Why this Utah couple’s new app isn’t your average social media platform

Richard and Brooke Lee, a couple from Utah, recently launched the Dela app. Users can post messages, photos, and videos just like they would on traditional social media platforms, but the content is only shared within a private group. (Richard Lee)

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FARMINGTON – Richard Lee recalls how messy the family group chat was.

The youngest of six children, all of Lee’s siblings are married and have children of their own, he said, and he and his wife have five children. At one point, the family group chat had 17 people, leading to sporadic notifications throughout the day and confusion about when particular conversations started, Lee said.

He and his wife, Brooke, began to wonder if there was a better way to keep in touch with family members. Not everyone in their family is on social media, Lee said, but they thought a user-friendly interface like those created by Instagram or Facebook might be helpful.

“If we could have something like Instagram or Facebook, but with just our family, (then) we could leave the group chat, and we could send photos and share updates and news,” said Lee.

The more he and Brooke shared the idea, the more they realized other families were in the same boat, he said. And that’s how Dela started.

Within two years of their initial conversations, Richard and Brooke Lee hired a Utah programming company to help design the app, experimented with prototypes, and officially launched on September 1.

Dela is the Swedish word for “sharing”, explained Richard Lee. The free application, available on both Apple and Google platforms, “offers a private group networking experience with a social media interface,” according to a press release. Users can post messages, photos, and videos just like they would on traditional social media platforms, but content is only shared within the private group. Each group also has access to a shared calendar to track important dates and plan events.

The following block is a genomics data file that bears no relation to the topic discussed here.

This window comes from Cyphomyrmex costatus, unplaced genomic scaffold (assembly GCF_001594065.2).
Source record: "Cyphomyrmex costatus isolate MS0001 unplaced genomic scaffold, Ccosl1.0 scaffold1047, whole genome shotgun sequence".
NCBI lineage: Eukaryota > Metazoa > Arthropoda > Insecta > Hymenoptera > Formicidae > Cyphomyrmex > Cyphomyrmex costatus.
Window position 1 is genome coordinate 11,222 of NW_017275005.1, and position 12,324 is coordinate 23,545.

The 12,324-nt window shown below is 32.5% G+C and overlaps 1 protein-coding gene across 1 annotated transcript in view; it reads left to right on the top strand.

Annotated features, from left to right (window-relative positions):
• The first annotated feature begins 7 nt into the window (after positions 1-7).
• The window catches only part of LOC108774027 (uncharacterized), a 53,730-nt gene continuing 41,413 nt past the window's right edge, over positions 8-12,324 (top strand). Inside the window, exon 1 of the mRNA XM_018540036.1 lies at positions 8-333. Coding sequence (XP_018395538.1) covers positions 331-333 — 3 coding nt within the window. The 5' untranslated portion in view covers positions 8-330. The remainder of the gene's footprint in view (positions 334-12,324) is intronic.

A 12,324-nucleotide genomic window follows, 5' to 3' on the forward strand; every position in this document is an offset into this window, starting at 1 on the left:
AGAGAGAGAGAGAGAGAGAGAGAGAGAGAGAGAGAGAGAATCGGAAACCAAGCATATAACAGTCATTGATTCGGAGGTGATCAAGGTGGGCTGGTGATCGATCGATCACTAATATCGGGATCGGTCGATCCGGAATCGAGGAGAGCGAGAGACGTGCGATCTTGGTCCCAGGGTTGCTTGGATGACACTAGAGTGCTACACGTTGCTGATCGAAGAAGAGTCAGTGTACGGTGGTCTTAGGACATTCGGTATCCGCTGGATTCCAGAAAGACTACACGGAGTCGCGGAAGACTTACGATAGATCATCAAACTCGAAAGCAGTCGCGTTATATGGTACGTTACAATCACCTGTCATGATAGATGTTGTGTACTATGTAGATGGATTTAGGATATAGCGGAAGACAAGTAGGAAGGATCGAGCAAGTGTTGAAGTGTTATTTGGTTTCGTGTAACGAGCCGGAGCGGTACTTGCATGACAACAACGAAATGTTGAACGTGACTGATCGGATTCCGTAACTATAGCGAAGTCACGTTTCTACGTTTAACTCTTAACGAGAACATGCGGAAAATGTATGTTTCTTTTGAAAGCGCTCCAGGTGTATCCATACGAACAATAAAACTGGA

While user numbers are currently low – only about 170 people have downloaded the app, said Richard Lee – the Lees hope Dela will grow.

“We just want to tell people about it so they can start using it and benefit from it as well,” said Richard Lee.

Communication “less intrusive”

Brooke and Richard Lee, a couple from Utah, recently launched the Dela app.  Users can post messages, photos, and videos just like they would on traditional social media platforms, but the content is only shared within a private group.
Brooke and Richard Lee, a couple from Utah, recently launched the Dela app. Users can post messages, photos, and videos just like they would on traditional social media platforms, but the content is only shared within a private group. (Photo: Richard Lee)

Lee said neither he nor his wife had a background in technology. They grew up in Cache Valley, he said, and have lived in Davis County for seven years. he works for a private equity investment firm while Brooke worked as a medical technician before choosing to stay home with their children full time.

So when they decided to build an app, they knew they would need help. Lee said Layton-based Guru Technologies handled the coding while he and Brooke figured out what it should look like, how it should work, and other key features.

“We decided to invest in it and bring the idea to life, but we didn’t do any coding or development ourselves,” Lee said.

In the summer of 2021, they were using a “very, very rough prototype” with their family, Lee said, and continued to develop it until they felt confident putting it in app stores. .

Lee said the groups in the app are invite-only and the groups are not searchable. users must either be directly invited to a group by someone they know or create a group themselves.

“So it’s really not social media in the sense that you go out and make new relationships with new people that you didn’t know,” he said. “It’s really an app for communicating with people you already know.”

He also pointed out that Dela isn’t meant to be exhausting or time-consuming like traditional social media can sometimes be.

“We’re not trying to make it addictive. We’re not trying to get people to come back five times a day. We’re not trying to get people to buy things there,” Lee said. “We really want it to be something that’s a tool that helps people instead of a tool that sucks people in and burns them. … We think that makes it unique as opposed to other social media that (have) just constant new content all the time.”

Brooke Lee added that her favorite feature is the shared calendar. Notifications for events such as birthdays and anniversaries can be set to recur every year, she said, and this makes it much easier to coordinate family events.

“(It’s) a really fun way to remember all those dates as your family gets bigger and bigger,” she said.

Richard Lee said that future plans for Dela include further streamlining its design and expanding its features; but the main function of the app will still be to form small private groups to share content and messages with.

“It may be (a) less intrusive or less boring way to communicate with people you know,” he said.

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